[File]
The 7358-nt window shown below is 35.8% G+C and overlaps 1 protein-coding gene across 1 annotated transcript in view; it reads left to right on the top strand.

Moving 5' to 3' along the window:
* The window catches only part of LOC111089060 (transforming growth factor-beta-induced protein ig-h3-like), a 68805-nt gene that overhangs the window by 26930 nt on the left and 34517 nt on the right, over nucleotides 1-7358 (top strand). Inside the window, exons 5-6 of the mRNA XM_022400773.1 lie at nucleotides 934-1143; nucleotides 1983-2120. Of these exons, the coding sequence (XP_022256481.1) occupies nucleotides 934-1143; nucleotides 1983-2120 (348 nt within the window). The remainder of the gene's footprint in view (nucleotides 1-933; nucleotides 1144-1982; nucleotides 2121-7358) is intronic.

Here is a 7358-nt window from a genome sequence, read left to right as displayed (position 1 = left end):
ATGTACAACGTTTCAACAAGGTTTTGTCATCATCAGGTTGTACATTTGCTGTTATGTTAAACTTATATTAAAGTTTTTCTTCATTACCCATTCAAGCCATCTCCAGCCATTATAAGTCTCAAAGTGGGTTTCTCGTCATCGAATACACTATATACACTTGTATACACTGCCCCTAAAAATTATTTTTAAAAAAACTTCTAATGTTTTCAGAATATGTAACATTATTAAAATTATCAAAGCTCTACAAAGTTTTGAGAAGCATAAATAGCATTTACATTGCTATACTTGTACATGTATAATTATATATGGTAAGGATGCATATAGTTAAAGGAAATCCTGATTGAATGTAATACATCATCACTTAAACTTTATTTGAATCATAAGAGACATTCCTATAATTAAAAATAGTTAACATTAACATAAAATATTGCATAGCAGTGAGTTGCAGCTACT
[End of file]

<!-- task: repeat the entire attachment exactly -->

The 7358-nt window shown below is 35.8% G+C and overlaps 1 protein-coding gene across 1 annotated transcript in view; it reads left to right on the top strand.

Moving 5' to 3' along the window:
* The window catches only part of LOC111089060 (transforming growth factor-beta-induced protein ig-h3-like), a 68805-nt gene that overhangs the window by 26930 nt on the left and 34517 nt on the right, over nucleotides 1-7358 (top strand). Inside the window, exons 5-6 of the mRNA XM_022400773.1 lie at nucleotides 934-1143; nucleotides 1983-2120. Of these exons, the coding sequence (XP_022256481.1) occupies nucleotides 934-1143; nucleotides 1983-2120 (348 nt within the window). The remainder of the gene's footprint in view (nucleotides 1-933; nucleotides 1144-1982; nucleotides 2121-7358) is intronic.

Here is a 7358-nt window from a genome sequence, read left to right as displayed (position 1 = left end):
ATGTACAACGTTTCAACAAGGTTTTGTCATCATCAGGTTGTACATTTGCTGTTATGTTAAACTTATATTAAAGTTTTTCTTCATTACCCATTCAAGCCATCTCCAGCCATTATAAGTCTCAAAGTGGGTTTCTCGTCATCGAATACACTATATACACTTGTATACACTGCCCCTAAAAATTATTTTTAAAAAAACTTCTAATGTTTTCAGAATATGTAACATTATTAAAATTATCAAAGCTCTACAAAGTTTTGAGAAGCATAAATAGCATTTACATTGCTATACTTGTACATGTATAATTATATATGGTAAGGATGCATATAGTTAAAGGAAATCCTGATTGAATGTAATACATCATCACTTAAACTTTATTTGAATCATAAGAGACATTCCTATAATTAAAAATAGTTAACATTAACATAAAATATTGCATAGCAGTGAGTTGCAGCTACT